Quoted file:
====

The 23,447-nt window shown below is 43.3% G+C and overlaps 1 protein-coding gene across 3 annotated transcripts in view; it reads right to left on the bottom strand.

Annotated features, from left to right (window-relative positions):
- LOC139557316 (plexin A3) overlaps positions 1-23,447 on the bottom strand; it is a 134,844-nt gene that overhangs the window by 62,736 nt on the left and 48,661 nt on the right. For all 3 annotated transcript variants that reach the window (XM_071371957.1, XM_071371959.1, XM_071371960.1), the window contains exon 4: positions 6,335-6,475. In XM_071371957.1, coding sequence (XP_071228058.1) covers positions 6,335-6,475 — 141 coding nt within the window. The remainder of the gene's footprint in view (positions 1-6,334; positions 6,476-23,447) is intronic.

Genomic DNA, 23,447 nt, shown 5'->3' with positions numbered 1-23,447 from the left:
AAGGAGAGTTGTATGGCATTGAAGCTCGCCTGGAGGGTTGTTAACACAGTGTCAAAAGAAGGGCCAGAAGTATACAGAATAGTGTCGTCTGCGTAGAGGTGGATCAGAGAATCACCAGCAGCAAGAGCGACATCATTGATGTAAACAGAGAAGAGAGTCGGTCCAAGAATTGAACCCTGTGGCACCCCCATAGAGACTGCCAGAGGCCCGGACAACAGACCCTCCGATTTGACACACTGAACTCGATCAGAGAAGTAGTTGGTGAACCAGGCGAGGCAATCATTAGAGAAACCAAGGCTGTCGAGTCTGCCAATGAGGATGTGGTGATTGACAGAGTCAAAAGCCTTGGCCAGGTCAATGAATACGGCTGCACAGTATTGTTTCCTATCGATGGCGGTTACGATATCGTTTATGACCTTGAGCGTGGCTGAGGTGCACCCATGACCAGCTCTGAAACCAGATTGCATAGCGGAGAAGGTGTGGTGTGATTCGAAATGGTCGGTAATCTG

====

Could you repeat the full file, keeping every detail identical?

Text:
The 23,447-nt window shown below is 43.3% G+C and overlaps 1 protein-coding gene across 3 annotated transcripts in view; it reads right to left on the bottom strand.

Annotated features, from left to right (window-relative positions):
- LOC139557316 (plexin A3) overlaps positions 1-23,447 on the bottom strand; it is a 134,844-nt gene that overhangs the window by 62,736 nt on the left and 48,661 nt on the right. For all 3 annotated transcript variants that reach the window (XM_071371957.1, XM_071371959.1, XM_071371960.1), the window contains exon 4: positions 6,335-6,475. In XM_071371957.1, coding sequence (XP_071228058.1) covers positions 6,335-6,475 — 141 coding nt within the window. The remainder of the gene's footprint in view (positions 1-6,334; positions 6,476-23,447) is intronic.

Genomic DNA, 23,447 nt, shown 5'->3' with positions numbered 1-23,447 from the left:
AAGGAGAGTTGTATGGCATTGAAGCTCGCCTGGAGGGTTGTTAACACAGTGTCAAAAGAAGGGCCAGAAGTATACAGAATAGTGTCGTCTGCGTAGAGGTGGATCAGAGAATCACCAGCAGCAAGAGCGACATCATTGATGTAAACAGAGAAGAGAGTCGGTCCAAGAATTGAACCCTGTGGCACCCCCATAGAGACTGCCAGAGGCCCGGACAACAGACCCTCCGATTTGACACACTGAACTCGATCAGAGAAGTAGTTGGTGAACCAGGCGAGGCAATCATTAGAGAAACCAAGGCTGTCGAGTCTGCCAATGAGGATGTGGTGATTGACAGAGTCAAAAGCCTTGGCCAGGTCAATGAATACGGCTGCACAGTATTGTTTCCTATCGATGGCGGTTACGATATCGTTTATGACCTTGAGCGTGGCTGAGGTGCACCCATGACCAGCTCTGAAACCAGATTGCATAGCGGAGAAGGTGTGGTGTGATTCGAAATGGTCGGTAATCTG